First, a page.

A New Home
My counsel begins cross-examining Crofton, asking when he first began evicting tenants from his land. Crofton turns to the judge. In fairness I do not blame him for questioning the relevance of the question. My own researches, on which I based my evidence to Mr Scropes, concerned only the period from November 1847. I was well aware there had been earlier evictions but they did not form part of the discourse which had set us on the path to this court room. I think the judge is right to rule that the question is inadmissible.
Having set in motion the preparation of the slaughter house for its new role, I obtained for myself a fine looking chestnut mare and a simple box cart. The dealer assured me that the animal was well bred, well fed and was used both to being ridden and to draw the very same cart. The dealer agreed to store the cart at his premises pending my securing for myself a suitable dwelling.
I gave the mare its first outing, riding along the coastal path to the townland of Cappagh which I found to be a pleasant collection of houses grouped around a small bay and overlooking an islet upon which was a lighthouse. I was much encouraged by the condition of the men and women that I encountered. There was no sign either of fever or of the severe hunger that was exhibited by so many of the paupers that crowded the lanes and alleyways of Kilrush.
I sought directions from a party of women occupied in the intricate business of mending fishing nets. After they had pointed out a house that stood at the top of a lane leading up a steep incline I engaged them in conversation about their task. From this I learned that the Society of Friends had redeemed the nets and 3 small boats on their behalf, the same having been pawned many months before in order to purchase corn. The men were thus able to resume their occupation, fishing the waters of the estuary. The women agreed to maintain an eye on the mare, which I tethered to a convenient post whilst I climbed the lane to avail myself of a closer inspection of the house.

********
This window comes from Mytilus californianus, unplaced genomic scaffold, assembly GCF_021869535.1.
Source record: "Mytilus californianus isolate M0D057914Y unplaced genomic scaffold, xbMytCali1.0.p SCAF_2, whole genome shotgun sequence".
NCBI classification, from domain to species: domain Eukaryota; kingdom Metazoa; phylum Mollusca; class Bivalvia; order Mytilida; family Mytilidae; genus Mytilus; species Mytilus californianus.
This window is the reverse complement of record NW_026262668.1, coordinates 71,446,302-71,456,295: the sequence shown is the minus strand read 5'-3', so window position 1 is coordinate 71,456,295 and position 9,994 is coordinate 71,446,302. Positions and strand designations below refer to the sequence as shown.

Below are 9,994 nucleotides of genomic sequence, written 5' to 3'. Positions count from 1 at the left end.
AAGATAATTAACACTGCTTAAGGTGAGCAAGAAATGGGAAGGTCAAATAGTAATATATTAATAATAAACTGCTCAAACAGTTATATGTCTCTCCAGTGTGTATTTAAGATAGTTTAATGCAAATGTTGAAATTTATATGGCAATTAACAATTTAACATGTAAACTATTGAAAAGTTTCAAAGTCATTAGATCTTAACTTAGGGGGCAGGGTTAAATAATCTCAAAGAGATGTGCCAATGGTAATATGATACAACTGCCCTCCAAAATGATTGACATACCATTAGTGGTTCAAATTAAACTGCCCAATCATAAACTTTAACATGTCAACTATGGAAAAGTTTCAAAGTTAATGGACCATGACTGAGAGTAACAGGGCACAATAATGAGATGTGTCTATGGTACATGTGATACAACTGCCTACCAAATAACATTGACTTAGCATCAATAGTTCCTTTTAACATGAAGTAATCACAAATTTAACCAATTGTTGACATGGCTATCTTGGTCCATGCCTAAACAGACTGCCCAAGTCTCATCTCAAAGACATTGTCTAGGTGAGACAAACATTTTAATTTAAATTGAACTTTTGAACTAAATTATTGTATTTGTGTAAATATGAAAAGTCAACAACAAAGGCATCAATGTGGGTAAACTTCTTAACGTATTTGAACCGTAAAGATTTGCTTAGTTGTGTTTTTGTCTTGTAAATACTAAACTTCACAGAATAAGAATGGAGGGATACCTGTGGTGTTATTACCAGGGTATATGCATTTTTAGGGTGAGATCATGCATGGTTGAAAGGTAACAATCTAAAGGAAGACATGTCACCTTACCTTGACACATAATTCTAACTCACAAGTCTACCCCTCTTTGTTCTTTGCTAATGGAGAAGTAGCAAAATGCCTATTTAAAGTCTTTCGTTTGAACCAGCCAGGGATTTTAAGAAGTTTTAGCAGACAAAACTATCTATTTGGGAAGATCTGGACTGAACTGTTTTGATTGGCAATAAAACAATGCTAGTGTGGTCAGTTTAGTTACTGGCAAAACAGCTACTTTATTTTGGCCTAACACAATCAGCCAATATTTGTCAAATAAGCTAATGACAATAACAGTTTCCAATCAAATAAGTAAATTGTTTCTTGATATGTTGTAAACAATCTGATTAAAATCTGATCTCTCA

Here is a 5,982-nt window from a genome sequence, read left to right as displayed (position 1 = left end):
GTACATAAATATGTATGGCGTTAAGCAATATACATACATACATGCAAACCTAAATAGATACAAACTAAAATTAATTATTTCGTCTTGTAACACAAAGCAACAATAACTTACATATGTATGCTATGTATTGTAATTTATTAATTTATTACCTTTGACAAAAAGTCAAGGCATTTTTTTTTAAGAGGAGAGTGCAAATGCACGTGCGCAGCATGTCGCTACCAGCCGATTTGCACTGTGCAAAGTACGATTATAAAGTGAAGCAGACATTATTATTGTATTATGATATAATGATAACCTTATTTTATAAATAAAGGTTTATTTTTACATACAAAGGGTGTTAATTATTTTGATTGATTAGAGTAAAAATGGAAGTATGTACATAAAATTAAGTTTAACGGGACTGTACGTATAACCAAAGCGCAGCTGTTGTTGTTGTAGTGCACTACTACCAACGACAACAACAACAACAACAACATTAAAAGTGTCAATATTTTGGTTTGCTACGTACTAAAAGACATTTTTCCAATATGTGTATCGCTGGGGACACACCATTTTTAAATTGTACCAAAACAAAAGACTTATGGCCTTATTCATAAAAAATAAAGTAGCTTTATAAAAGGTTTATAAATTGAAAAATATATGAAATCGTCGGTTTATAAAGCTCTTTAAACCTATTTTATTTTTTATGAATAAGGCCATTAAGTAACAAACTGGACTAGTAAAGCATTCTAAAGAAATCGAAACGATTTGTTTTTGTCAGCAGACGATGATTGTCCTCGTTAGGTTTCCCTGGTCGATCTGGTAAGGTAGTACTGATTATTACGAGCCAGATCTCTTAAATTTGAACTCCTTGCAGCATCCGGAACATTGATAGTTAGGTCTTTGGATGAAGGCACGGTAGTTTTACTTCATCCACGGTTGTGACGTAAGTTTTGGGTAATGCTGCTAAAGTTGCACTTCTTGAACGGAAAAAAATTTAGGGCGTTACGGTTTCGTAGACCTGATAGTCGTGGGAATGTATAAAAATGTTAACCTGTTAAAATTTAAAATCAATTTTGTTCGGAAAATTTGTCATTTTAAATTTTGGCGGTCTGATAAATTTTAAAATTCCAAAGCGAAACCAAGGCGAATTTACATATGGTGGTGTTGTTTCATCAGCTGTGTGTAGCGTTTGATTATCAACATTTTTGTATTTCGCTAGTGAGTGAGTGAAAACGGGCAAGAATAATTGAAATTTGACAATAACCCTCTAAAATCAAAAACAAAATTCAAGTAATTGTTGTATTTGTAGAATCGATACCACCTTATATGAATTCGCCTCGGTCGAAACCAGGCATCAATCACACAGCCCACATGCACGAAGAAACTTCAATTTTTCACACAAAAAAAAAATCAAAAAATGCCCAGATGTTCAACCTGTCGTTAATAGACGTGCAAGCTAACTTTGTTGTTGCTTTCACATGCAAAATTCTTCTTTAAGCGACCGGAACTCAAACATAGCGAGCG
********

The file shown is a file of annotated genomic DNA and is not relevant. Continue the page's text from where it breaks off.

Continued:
It stood four square, its two stories overlooking the smaller dwellings below and, beyond that, the islet, the estuary and – although on this day I had to use my imagination since they were obscured by a mist hanging over the water – the mountains of Kerry. The entrance was framed by a portico of the kind I believe is called Palladian though on a small scale. The symmetry of the shuttered windows, and their relation to the whole, created a most pleasing aspect. The plot of ground on which it stood was surrounded by a wall, shoulder high at the front but higher than my head at the rear. The centre of the front wall, directly in front of, and some ten paces distant from, the portico, was pierced by a narrow opening secured by a simple iron gate. I was in the act of lifting the latch of this impediment when I was disturbed by a gruff voice. “Sir, please wait, sir.”
I turned to see a small man bent almost double, his hands on his knees, obviously exhausted by the effort of hastening up the hill. “What is it, man?”
The man coughed and spat a gobbet of phlegm into the gravel. Straightening up where he stood, some three paces from me, he spoke again, his words interrupted by frequent short intakes of breath. “I have the key. I can show you the inside if you have the time.”
I wondered who had sent him and learned that one of the women, upon discovering my interest in the house, had summoned him. He having been charged with the responsibility of looking after the house on behalf of its owner.
The front door gave on to a large hallway. I bade the man to leave the door open and to precede me into each room, opening the shutters to provide light with which to assess its size and suitability for my purpose, returning to close each before we left. Two large rooms on the ground floor were devoid of furniture but possessed numerous witness marks upon the walls where once had hung paintings. I imagined a portrait of my own father hanging there alongside on of Georgina's family group. I owned, in addition, a number of hunting scenes which I could hang. The high ceilings were embellished with plaster mouldings depicting a kind of flora that I was unable to identify in the gloom of the November afternoon.
A large bay window to the rear of one of the rooms would make an excellent site for a piano, whilst a small room behind the other I envisaged as eminently suitable to serve both ...